Feedback about: Connecting a switch directly to a phone


Hey @loretod – I’ve tested this out myself and it is possible to connect a single switch to a smartphone through the headphone jack by wiring it in a specific way to a TRRS jack and using the built-in universal switch access in the phone. (This was using a Android device, a Samsung S6. The Apple authentication piece as described in [this]( Stackflow answer may complicate things, and may explain why my colleague had some trouble with my makeshift adapter.)

You’re probably aware already, but for the benefit of others, it isn’t possible to plug an access switch with a standard mono jack (which has two connectors) directly into the headphone jack. It also appears as though the volume up and volume down or forward / reverse functions can’t be set up as universal switch inputs on most phones.

Note that there are two different standards for how the jacks/plugs are wired: OMTP and CTIA. In this case, it won’t matter as we’re using the same pins (MIC and GND). (More info:

Most modern smartphones use four conductor jacks on their headphone jack (at least that still have headphone jacks) Android devices use the CTIA standard (TRRS is MIC, GND, RT, LT). Shorting or closing a switch between MIC and GND is interpreted as pause / play, which can be used as an universal switch input.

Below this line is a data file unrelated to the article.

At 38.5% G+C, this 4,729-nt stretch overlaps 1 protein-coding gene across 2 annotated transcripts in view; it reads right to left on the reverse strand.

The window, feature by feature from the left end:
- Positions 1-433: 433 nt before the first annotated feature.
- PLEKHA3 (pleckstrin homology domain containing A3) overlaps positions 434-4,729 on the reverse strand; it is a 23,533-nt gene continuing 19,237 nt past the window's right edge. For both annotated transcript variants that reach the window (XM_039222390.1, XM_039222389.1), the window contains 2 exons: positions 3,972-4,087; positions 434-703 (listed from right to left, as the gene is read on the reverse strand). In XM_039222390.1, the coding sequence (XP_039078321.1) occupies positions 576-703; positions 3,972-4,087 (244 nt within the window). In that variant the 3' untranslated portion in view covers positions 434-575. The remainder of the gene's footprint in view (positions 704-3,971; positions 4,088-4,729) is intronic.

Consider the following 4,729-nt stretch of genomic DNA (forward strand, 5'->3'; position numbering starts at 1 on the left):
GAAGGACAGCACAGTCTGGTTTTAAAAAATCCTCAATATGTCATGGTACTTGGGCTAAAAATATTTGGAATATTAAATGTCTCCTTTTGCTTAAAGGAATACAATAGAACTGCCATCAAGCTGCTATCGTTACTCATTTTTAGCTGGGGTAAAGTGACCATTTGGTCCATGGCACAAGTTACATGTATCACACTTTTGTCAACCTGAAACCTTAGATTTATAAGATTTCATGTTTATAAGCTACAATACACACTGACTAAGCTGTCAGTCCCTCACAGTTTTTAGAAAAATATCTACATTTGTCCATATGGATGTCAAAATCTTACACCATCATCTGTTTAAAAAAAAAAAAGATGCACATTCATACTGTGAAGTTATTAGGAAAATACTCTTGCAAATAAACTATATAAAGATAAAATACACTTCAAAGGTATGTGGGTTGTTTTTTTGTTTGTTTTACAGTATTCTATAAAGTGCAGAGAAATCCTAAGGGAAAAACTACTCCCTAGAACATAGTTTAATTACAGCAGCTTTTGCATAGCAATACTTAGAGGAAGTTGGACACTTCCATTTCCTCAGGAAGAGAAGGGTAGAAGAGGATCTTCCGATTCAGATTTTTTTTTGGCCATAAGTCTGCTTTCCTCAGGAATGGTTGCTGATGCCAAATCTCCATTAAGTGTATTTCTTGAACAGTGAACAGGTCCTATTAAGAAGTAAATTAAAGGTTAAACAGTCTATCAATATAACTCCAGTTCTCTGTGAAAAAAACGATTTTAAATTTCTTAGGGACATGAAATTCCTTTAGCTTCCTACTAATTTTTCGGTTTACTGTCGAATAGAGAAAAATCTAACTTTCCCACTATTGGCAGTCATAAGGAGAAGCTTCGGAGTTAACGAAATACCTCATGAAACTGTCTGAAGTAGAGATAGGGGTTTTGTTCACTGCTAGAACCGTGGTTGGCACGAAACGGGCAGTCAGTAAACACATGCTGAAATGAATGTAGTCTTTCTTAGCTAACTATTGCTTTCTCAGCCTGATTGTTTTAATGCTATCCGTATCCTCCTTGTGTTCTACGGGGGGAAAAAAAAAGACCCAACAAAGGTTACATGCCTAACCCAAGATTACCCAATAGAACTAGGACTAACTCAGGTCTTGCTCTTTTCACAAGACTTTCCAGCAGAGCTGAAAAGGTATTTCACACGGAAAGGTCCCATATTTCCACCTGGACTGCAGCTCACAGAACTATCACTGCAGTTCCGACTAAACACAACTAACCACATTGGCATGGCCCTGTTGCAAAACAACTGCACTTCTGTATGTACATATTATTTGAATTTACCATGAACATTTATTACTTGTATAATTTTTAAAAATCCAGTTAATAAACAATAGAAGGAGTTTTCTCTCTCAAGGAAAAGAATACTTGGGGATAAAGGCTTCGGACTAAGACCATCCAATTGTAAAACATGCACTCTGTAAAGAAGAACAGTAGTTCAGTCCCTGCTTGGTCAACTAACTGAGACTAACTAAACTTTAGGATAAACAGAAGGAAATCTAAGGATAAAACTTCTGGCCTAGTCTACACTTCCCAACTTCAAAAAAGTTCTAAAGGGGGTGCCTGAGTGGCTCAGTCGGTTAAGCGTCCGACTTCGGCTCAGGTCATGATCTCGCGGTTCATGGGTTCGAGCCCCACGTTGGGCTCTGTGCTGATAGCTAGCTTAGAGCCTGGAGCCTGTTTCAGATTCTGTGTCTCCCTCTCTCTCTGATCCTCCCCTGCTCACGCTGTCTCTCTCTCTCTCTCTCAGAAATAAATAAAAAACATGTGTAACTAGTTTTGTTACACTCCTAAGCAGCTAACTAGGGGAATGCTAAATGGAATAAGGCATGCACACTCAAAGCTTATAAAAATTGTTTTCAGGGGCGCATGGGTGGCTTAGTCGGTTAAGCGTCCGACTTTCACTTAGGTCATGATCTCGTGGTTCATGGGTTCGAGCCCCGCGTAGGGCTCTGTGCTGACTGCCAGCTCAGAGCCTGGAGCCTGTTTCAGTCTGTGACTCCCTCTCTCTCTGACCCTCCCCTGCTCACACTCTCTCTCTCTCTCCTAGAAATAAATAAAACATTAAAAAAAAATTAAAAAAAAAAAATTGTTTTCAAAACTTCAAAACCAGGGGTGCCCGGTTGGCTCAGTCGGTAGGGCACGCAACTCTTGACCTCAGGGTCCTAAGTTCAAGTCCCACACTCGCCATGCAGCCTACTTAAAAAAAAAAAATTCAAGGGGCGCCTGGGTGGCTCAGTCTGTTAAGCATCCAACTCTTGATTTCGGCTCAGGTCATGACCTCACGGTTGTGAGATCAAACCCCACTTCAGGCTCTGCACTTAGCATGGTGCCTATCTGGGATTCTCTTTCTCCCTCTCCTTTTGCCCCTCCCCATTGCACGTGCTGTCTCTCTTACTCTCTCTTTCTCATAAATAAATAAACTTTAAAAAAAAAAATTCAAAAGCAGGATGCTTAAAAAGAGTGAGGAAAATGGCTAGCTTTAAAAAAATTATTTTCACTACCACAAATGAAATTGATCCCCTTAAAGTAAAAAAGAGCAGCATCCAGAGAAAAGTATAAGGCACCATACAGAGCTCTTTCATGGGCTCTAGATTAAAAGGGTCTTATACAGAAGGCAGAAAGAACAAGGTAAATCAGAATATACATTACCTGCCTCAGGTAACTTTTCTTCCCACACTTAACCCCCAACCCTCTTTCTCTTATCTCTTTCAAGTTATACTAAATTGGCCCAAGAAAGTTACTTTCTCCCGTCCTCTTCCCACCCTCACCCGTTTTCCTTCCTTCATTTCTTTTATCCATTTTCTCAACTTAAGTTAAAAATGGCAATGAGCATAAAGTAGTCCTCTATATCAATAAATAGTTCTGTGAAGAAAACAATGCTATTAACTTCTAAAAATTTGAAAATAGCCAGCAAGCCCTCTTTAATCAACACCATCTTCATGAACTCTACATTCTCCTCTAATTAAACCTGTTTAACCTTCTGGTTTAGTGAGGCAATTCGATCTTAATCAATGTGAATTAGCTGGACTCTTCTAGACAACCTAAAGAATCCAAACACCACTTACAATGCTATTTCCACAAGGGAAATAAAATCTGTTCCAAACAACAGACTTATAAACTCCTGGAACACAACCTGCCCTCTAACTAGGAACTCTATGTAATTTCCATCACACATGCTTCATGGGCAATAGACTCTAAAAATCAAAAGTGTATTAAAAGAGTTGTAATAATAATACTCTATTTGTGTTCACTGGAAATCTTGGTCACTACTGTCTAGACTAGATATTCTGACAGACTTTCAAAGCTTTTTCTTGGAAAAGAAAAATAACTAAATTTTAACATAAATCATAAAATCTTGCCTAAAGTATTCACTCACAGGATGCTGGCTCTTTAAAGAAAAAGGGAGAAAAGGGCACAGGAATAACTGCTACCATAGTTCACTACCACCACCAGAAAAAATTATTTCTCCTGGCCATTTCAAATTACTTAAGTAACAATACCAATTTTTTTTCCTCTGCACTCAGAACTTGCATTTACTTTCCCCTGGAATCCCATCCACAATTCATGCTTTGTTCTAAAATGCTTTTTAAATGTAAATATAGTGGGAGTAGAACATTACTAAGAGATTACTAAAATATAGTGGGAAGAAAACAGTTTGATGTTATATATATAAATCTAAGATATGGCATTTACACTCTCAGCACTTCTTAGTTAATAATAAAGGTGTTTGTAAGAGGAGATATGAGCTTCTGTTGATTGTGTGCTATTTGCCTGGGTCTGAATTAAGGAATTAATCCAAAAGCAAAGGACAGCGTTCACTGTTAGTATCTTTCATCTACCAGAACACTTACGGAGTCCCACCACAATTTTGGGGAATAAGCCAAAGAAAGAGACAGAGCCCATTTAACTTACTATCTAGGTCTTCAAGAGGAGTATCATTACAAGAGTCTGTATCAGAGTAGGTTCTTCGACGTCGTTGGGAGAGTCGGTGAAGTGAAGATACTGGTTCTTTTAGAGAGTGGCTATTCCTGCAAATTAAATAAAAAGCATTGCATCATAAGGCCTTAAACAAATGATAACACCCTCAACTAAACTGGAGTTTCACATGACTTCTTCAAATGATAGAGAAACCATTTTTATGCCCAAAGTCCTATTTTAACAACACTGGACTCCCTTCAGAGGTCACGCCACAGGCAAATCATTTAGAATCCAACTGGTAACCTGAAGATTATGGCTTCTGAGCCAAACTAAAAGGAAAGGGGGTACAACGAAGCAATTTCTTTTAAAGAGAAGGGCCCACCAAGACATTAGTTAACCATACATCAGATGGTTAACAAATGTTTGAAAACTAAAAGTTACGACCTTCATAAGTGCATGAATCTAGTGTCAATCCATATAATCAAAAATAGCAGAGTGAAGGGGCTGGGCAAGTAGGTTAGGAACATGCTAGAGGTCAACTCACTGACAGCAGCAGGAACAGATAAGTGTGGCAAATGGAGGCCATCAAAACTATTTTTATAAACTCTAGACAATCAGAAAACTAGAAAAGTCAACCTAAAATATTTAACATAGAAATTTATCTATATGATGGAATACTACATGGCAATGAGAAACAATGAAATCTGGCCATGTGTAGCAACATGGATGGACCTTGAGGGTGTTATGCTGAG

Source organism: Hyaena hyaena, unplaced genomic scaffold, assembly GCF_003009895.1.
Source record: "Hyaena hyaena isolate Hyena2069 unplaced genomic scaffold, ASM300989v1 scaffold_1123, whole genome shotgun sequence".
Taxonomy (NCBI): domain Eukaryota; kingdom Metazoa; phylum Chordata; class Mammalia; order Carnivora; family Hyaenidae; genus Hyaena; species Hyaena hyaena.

![TRRS CTIA |461×239](upload://di6T5v4h2iqtchJjPUe4pMJGMfT.png)

Soldering to existing TRRS cables / headsets can be tricky as the wires tend to be very fine. Sounds like that may be the only option for Apple devices.

For other types of phones, another option is to get your hands on a TRRS terminal block (e.g.,, ~$2.50 OR and a mono jack. Connecting the two wires from the mono jack to the Sleeve and Ring2 on the terminal block will create a simple adapter.

Once you connect an access switch to the mono jack, and plug the TRRS terminal into the phone, you’ll need to go in the Accessibility settings to set up the universal switch by pressing on the button.